Saturday, April 4, 2015

Vows to God and expectational views of promises

On Scanlon's expectational view of promises, a crucial part of why a promise is binding is that it creates an expectation of performance in the promisee. But if Sam vows something to God, then that doesn't create any expectation of performance on the part of God. For if Sam will perform the action, God has always known that. And if Sam won't, God's always known that. But if there were a God, one could make promises to him. So the expectational view is false.

8 comments:

Walter Van den Acker said...

Dr Pruss

Are you sure that if there were a God, one could make promises to him?

Alexander R Pruss said...

People have done it for millennia!
Ok, that was a cheap shot. But I think there is something to it. We would need a very strong argument to think they were so confused about what promises are that it was just empty words (or thoughts).

Mark Murphy said...

I make an argument against Scanlon's view as applied to promises to God in the divine authority book along these lines, also.

Note, though, that Scanlon has a backup argument, which he introduces by way of the case of the "Profligate Pal" — someone who everybody knows is bad at keeping promises, and no one expects to follow through. Scanlon argues that though this is a deviant case, you can explain the obligation in terms of the benefit induced. So even if God knows that you aren't going to follow through, if God would not have granted a benefit if not for the vow, that could be the reason for keeping the promise.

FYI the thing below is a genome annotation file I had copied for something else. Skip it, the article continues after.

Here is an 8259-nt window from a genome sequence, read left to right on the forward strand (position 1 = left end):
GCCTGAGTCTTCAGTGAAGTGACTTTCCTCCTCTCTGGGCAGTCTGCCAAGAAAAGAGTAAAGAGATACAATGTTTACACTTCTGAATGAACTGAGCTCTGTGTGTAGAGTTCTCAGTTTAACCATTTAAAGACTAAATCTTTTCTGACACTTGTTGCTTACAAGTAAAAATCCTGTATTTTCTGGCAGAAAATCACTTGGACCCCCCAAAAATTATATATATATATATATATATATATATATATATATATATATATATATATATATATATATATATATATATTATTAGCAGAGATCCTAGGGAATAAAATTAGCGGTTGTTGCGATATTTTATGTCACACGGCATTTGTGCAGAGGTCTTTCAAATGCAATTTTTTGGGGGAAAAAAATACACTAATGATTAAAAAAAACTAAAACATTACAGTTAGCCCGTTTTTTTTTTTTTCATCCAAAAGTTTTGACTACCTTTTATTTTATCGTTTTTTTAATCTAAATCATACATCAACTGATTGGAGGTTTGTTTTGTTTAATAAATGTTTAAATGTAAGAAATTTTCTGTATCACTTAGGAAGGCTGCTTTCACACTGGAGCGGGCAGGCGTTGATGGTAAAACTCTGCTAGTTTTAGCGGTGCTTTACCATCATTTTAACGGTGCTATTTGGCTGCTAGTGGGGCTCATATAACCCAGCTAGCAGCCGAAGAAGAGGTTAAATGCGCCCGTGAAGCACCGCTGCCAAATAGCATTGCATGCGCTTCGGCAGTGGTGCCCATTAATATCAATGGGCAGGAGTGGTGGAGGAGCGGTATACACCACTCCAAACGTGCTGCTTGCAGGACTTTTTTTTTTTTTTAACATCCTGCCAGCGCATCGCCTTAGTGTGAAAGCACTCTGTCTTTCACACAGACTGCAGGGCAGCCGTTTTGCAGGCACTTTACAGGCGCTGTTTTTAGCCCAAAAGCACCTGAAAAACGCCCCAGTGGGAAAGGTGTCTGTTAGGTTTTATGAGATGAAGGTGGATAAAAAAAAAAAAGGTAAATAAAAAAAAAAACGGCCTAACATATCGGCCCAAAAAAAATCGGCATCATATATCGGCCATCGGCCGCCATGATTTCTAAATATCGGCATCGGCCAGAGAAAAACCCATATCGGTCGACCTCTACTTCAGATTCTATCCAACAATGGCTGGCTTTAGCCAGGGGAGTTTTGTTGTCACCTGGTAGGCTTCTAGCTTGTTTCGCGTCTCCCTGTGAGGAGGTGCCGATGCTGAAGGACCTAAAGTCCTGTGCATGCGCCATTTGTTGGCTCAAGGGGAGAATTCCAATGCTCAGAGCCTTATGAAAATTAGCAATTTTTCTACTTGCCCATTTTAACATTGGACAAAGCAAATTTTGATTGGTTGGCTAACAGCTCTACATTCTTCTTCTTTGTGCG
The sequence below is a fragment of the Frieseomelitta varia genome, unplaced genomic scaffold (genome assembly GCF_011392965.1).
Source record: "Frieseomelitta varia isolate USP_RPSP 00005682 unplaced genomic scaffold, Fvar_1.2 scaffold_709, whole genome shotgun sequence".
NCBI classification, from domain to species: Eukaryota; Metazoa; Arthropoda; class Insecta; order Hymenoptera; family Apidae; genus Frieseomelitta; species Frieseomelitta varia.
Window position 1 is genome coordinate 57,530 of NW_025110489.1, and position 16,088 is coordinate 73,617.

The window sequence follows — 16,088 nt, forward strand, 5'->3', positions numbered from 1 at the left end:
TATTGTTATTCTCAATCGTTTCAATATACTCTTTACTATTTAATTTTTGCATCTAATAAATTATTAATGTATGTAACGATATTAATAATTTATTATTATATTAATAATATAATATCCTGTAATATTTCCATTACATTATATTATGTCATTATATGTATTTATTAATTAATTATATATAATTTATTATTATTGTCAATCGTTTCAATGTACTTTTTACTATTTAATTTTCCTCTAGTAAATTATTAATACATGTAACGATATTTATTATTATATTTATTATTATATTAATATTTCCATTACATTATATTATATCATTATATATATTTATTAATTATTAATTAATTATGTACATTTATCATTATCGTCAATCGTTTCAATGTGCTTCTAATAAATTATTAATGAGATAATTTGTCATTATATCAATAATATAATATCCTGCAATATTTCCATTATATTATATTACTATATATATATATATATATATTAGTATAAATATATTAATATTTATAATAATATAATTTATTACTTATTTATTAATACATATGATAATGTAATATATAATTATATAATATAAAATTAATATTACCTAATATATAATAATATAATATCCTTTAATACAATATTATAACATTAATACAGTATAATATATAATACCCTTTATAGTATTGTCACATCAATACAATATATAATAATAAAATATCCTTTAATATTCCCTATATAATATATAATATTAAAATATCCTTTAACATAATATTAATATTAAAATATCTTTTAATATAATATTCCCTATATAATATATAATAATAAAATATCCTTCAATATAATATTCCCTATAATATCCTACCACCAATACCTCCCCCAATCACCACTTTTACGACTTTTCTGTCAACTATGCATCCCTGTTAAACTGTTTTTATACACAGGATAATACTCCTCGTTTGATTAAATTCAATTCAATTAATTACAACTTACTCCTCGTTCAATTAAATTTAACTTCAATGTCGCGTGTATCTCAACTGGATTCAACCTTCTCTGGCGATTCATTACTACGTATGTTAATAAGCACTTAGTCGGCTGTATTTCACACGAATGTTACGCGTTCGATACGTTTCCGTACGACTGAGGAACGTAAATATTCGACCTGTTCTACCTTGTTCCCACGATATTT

Alexander R Pruss said...

God might not grant a benefit if he foresees Pal won't keep the vow. But that's no excuse for Pal.

Alexander R Pruss said...
This comment has been removed by the author.
Walter Van den Acker said...

Dr Pruss

I agree that we would need a very strong argument to think that they were so confused about what promises are that it was just empty words, but the point is thta, in order for you to declare that the expectational view is false, you also need a very stroing argument. Because maybe those people who have made promises for millennia have done so because they had an expectational view.

Alexander R Pruss said...

We know people have for millennia made promises to God. It's just speculation what theory of promises the hoi polloi had in the millennia before Scanlon.

Walter Van den Acker said...

Dr Pruss

"We know people have for millennia made promises to God. It's just speculation what theory of promises the hoi polloi had in the millennia before Scanlon."

And therefore declaring that the fact people have made promises to God shows that the expectational view is false seems a little bit premature.